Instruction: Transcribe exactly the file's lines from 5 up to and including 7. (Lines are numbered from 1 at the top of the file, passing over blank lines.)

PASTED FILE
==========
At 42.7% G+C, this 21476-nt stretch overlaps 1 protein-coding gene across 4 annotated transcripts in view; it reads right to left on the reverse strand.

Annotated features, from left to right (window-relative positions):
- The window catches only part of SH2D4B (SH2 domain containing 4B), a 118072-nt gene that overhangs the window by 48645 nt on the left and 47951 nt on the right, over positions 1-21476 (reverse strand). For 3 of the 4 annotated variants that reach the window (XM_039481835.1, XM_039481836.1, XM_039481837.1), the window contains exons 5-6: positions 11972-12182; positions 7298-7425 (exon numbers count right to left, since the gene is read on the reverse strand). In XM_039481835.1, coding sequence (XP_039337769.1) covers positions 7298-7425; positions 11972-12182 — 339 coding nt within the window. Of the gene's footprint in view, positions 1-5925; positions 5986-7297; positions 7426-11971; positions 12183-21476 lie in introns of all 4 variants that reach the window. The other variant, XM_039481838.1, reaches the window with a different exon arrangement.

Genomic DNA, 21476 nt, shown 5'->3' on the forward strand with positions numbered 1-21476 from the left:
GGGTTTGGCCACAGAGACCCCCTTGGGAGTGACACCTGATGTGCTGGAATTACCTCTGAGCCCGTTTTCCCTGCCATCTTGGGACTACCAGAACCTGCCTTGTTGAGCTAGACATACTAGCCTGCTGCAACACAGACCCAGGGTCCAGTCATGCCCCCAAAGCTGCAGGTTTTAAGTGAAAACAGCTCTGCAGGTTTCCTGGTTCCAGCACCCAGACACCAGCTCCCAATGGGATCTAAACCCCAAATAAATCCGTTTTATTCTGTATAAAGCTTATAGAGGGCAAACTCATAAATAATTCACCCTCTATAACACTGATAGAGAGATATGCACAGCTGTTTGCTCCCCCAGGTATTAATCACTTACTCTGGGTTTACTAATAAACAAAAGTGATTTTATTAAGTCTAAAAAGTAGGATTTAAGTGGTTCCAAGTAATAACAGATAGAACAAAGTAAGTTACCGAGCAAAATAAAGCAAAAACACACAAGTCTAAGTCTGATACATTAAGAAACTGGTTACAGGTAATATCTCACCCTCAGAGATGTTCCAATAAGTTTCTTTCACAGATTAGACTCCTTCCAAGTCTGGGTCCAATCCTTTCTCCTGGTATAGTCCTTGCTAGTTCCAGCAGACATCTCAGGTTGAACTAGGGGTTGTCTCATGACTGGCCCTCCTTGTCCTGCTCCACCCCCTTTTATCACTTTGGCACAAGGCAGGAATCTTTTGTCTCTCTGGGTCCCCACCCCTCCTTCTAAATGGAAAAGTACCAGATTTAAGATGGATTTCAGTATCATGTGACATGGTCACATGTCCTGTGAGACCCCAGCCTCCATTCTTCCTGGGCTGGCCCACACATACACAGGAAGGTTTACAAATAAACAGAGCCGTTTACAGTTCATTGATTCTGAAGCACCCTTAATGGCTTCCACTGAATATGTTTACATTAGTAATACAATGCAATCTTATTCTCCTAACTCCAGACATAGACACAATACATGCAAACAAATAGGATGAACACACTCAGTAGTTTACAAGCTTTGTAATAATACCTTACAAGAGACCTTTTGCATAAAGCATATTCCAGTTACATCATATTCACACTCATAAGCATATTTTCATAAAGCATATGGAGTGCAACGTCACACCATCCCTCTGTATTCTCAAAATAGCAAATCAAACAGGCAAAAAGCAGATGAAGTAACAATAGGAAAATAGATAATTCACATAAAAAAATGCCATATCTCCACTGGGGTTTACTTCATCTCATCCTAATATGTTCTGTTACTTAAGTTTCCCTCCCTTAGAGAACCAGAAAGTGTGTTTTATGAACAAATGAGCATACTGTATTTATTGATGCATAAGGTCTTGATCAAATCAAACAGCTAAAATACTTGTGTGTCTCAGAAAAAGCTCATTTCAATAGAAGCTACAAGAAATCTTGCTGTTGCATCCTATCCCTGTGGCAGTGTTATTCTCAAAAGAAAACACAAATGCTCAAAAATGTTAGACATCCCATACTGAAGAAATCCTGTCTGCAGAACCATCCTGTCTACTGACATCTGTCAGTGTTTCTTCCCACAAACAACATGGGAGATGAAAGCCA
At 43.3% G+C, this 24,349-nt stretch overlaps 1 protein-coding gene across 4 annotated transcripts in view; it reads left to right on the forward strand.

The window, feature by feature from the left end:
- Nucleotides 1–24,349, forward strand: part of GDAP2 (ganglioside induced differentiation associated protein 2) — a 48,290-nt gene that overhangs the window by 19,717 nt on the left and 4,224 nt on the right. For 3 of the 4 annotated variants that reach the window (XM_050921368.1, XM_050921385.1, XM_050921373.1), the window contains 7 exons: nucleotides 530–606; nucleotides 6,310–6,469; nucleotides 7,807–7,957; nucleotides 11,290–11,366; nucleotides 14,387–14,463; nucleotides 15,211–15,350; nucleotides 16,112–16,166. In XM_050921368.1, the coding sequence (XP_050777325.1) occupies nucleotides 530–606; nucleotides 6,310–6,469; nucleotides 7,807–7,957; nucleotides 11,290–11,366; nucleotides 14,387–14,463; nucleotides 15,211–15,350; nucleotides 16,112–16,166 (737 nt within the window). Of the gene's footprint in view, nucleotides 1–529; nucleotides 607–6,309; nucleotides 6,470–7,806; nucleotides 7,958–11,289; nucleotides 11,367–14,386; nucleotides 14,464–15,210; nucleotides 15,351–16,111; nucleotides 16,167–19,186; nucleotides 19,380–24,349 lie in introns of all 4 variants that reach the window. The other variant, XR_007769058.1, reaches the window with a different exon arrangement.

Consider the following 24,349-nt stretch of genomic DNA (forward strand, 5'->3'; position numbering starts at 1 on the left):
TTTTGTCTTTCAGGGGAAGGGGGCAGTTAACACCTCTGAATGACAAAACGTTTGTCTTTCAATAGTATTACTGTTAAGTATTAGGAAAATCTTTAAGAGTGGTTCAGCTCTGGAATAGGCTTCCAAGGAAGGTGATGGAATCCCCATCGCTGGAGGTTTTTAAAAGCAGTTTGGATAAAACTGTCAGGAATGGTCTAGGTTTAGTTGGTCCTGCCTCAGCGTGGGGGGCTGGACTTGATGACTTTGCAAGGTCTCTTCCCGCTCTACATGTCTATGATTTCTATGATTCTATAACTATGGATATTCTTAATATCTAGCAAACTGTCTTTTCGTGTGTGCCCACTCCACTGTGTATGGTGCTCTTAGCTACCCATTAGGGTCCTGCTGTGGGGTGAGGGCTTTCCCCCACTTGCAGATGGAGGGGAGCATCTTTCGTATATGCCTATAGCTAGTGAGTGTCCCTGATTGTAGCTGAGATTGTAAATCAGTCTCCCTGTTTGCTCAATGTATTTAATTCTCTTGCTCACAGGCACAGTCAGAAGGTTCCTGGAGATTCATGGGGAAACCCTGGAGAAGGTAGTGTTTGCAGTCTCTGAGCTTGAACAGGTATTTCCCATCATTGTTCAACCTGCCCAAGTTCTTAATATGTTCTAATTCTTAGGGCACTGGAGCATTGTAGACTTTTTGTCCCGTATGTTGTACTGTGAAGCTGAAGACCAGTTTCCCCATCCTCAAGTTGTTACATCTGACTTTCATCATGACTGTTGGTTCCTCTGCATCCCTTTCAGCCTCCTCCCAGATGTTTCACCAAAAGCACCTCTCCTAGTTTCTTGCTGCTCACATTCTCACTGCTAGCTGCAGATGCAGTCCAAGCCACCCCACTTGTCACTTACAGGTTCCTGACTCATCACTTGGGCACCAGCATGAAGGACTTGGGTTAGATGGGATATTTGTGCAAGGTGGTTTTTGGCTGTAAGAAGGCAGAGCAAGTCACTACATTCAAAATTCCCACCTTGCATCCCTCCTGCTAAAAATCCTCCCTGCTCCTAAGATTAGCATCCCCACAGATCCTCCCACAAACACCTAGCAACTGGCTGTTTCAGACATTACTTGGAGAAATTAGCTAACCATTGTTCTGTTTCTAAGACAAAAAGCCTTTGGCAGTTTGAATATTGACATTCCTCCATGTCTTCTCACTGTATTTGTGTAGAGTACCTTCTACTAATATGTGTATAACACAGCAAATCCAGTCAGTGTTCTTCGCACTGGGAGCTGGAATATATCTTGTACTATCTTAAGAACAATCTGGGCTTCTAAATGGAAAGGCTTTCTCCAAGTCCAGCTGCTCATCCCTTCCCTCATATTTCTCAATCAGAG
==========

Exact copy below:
GGGTTTGGCCACAGAGACCCCCTTGGGAGTGACACCTGATGTGCTGGAATTACCTCTGAGCCCGTTTTCCCTGCCATCTTGGGACTACCAGAACCTGCCTTGTTGAGCTAGACATACTAGCCTGCTGCAACACAGACCCAGGGTCCAGTCATGCCCCCAAAGCTGCAGGTTTTAAGTGAAAACAGCTCTGCAGGTTTCCTGGTTCCAGCACCCAGACACCAGCTCCCAATGGGATCTAAACCCCAAATAAATCCGTTTTATTCTGTATAAAGCTTATAGAGGGCAAACTCATAAATAATTCACCCTCTATAACACTGATAGAGAGATATGCACAGCTGTTTGCTCCCCCAGGTATTAATCACTTACTCTGGGTTTACTAATAAACAAAAGTGATTTTATTAAGTCTAAAAAGTAGGATTTAAGTGGTTCCAAGTAATAACAGATAGAACAAAGTAAGTTACCGAGCAAAATAAAGCAAAAACACACAAGTCTAAGTCTGATACATTAAGAAACTGGTTACAGGTAATATCTCACCCTCAGAGATGTTCCAATAAGTTTCTTTCACAGATTAGACTCCTTCCAAGTCTGGGTCCAATCCTTTCTCCTGGTATAGTCCTTGCTAGTTCCAGCAGACATCTCAGGTTGAACTAGGGGTTGTCTCATGACTGGCCCTCCTTGTCCTGCTCCACCCCCTTTTATCACTTTGGCACAAGGCAGGAATCTTTTGTCTCTCTGGGTCCCCACCCCTCCTTCTAAATGGAAAAGTACCAGATTTAAGATGGATTTCAGTATCATGTGACATGGTCACATGTCCTGTGAGACCCCAGCCTCCATTCTTCCTGGGCTGGCCCACACATACACAGGAAGGTTTACAAATAAACAGAGCCGTTTACAGTTCATTGATTCTGAAGCACCCTTAATGGCTTCCACTGAATATGTTTACATTAGTAATACAATGCAATCTTATTCTCCTAACTCCAGACATAGACACAATACATGCAAACAAATAGGATGAACACACTCAGTAGTTTACAAGCTTTGTAATAATACCTTACAAGAGACCTTTTGCATAAAGCATATTCCAGTTACATCATATTCACACTCATAAGCATATTTTCATAAAGCATATGGAGTGCAACGTCACACCATCCCTCTGTATTCTCAAAATAGCAAATCAAACAGGCAAAAAGCAGATGAAGTAACAATAGGAAAATAGATAATTCACATAAAAAAATGCCATATCTCCACTGGGGTTTACTTCATCTCATCCTAATATGTTCTGTTACTTAAGTTTCCCTCCCTTAGAGAACCAGAAAGTGTGTTTTATGAACAAATGAGCATACTGTATTTATTGATGCATAAGGTCTTGATCAAATCAAACAGCTAAAATACTTGTGTGTCTCAGAAAAAGCTCATTTCAATAGAAGCTACAAGAAATCTTGCTGTTGCATCCTATCCCTGTGGCAGTGTTATTCTCAAAAGAAAACACAAATGCTCAAAAATGTTAGACATCCCATACTGAAGAAATCCTGTCTGCAGAACCATCCTGTCTACTGACATCTGTCAGTGTTTCTTCCCACAAACAACATGGGAGATGAAAGCCA
At 43.3% G+C, this 24,349-nt stretch overlaps 1 protein-coding gene across 4 annotated transcripts in view; it reads left to right on the forward strand.

The window, feature by feature from the left end: